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Mad Haters Party

India’s Baciles

by FARZANA VERSEY

Mumbai.

Nothing can be more potent than ‘Sam Bacile does not exist’. It is the invisibility and the stories surrounding his identity that expose ingrained and acquired hatred like the word of god revealed. We should thank him, for he stands for the many hidden faces of animus.

Does hating the hater make us the hated by default?

A month ago, something happened a few kilometres away from my home. It was a Battle of Bacile. Invisible people. I said nothing. I did not exercise my freedom of speech, for such black upon white expressions that we see are selectively coddled. Political retribution is quick. Sheathed in apology, the dagger retains its shine. Hate can be bloodless.

“The only way to deal with an unfree world is to become so absolutely free that your very existence is an act of rebellion.” – Albert Camus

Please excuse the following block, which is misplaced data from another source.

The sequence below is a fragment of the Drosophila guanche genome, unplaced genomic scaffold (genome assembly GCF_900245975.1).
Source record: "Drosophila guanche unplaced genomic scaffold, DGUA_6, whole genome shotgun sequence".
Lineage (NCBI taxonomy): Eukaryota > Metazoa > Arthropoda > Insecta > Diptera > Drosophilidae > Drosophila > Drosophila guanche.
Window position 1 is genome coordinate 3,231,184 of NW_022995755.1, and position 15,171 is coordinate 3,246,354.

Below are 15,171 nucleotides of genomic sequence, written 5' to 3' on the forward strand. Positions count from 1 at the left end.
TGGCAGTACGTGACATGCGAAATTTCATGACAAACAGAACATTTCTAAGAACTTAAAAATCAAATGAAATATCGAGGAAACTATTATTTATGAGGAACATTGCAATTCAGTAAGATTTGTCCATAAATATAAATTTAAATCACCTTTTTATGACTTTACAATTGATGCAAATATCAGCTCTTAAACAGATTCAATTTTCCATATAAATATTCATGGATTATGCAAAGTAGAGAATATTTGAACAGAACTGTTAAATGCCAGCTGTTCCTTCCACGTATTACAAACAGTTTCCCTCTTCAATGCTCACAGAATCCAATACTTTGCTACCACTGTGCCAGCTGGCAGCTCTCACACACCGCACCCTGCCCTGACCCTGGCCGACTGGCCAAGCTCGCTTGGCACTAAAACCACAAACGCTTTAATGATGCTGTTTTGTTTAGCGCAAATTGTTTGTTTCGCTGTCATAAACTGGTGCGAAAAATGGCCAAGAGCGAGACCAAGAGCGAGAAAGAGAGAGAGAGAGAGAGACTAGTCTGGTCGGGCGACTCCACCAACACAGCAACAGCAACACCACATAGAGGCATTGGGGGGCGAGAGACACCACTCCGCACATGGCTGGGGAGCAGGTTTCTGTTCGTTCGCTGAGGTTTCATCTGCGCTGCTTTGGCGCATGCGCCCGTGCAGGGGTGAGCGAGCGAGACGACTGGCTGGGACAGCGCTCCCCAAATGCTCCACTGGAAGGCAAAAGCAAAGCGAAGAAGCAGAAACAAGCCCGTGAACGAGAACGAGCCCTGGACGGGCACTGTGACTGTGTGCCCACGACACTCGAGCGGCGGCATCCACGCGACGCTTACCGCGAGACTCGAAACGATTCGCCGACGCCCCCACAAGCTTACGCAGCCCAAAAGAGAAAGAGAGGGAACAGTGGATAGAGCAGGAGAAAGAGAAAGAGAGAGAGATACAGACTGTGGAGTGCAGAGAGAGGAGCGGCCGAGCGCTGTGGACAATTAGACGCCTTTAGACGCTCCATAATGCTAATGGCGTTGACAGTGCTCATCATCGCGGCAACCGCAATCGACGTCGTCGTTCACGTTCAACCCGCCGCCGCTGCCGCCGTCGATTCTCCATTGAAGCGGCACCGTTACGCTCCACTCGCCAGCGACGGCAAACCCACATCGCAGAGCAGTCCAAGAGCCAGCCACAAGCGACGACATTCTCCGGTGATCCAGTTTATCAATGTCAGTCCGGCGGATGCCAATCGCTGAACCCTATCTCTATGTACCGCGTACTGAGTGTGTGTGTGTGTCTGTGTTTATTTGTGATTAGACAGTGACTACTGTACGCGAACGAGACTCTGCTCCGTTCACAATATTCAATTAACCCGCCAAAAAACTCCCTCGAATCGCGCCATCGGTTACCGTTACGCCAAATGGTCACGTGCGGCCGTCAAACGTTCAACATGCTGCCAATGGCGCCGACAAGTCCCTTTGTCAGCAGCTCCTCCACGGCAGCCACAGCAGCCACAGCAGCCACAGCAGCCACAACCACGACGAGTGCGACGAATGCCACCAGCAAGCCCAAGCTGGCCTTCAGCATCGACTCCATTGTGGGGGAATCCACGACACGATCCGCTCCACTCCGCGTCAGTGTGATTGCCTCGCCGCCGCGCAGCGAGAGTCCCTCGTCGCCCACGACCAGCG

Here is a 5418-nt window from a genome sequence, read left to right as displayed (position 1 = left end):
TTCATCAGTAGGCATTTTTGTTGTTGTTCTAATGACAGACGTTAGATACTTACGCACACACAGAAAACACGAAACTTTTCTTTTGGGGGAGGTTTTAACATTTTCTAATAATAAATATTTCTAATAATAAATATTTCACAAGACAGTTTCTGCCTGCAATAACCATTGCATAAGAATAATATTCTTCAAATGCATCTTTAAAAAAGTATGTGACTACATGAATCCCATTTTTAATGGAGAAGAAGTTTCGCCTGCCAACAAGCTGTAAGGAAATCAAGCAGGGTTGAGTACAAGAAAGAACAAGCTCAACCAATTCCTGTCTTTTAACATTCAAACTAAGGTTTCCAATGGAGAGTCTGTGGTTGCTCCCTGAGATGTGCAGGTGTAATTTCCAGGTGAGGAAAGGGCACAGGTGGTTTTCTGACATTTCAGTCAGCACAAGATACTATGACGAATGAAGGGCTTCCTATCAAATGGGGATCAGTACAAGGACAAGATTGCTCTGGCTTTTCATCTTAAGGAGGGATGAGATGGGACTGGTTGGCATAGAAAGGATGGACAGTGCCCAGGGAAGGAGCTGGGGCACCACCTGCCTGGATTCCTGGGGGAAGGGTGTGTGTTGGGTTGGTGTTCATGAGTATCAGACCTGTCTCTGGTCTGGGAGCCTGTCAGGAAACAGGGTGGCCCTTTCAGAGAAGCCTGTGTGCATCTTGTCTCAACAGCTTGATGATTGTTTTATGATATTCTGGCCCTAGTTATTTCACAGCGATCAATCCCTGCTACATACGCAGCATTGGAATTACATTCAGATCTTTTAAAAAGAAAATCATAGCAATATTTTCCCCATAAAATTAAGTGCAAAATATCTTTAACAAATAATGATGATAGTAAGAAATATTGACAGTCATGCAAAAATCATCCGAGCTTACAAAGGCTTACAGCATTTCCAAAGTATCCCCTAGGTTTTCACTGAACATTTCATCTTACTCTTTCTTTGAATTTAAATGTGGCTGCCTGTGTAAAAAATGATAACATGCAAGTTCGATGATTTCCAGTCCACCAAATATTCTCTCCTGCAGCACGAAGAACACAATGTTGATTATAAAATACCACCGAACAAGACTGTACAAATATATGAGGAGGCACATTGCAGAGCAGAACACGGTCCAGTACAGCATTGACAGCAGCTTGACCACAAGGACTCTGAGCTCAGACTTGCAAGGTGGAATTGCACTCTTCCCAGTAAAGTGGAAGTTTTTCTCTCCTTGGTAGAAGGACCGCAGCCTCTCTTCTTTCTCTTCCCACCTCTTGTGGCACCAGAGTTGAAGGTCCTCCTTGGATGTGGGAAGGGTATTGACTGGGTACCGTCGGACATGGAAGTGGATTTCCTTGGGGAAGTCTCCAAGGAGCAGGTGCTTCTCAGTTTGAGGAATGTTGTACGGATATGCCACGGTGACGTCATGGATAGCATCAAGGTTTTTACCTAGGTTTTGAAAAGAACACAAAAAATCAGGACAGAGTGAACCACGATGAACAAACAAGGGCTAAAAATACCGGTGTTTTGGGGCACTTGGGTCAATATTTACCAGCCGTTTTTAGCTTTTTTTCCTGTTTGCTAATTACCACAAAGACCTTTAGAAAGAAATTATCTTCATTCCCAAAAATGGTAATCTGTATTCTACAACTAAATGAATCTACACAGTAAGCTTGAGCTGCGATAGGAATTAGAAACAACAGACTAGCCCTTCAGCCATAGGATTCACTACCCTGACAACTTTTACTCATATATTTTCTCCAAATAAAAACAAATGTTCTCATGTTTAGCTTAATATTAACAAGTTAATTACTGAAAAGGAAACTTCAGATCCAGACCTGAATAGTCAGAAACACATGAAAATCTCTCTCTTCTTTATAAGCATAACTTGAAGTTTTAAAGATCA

Our existence today is a dying flame. “Jalaa do, jalaa! Maa ki ch…t..” Burn, burn, you mother’s c..t. Over the din in the video, it sounded almost like a voice-over. Is this the new slogan of protest, cuss words without a credo?

Images of Mumbai were like torn posters on walls. On August 11, a part of Mumbai burned and those burning it wore skull caps. The two men who died also wore skull caps. 800 cops were lauded for observing restraint (a non sequitur, considering that they were dealing with 50,000 goons). The minute I heard Arup Patnaik, the Police Commissioner at the time, say that just when their fingers “were reaching for the trigger” he stopped them because “I was not afraid of the rioters. I was afraid of how my men would react as I could see in their eyes the same expression that I saw in my force during the 1992 riots”, I wondered if anyone realised that this was worse than hate speech.

It was a lie. It was the cops who targeted innocents in the riots in my city in 1992-93. They were standing atop asbestos roofs in slums and shooting people at random because these keepers of law and order were as incited as any mob to destroy. It was planned months ahead, brick by brick. The corporator of the local party had weapons stocked in his house. The police did little to help.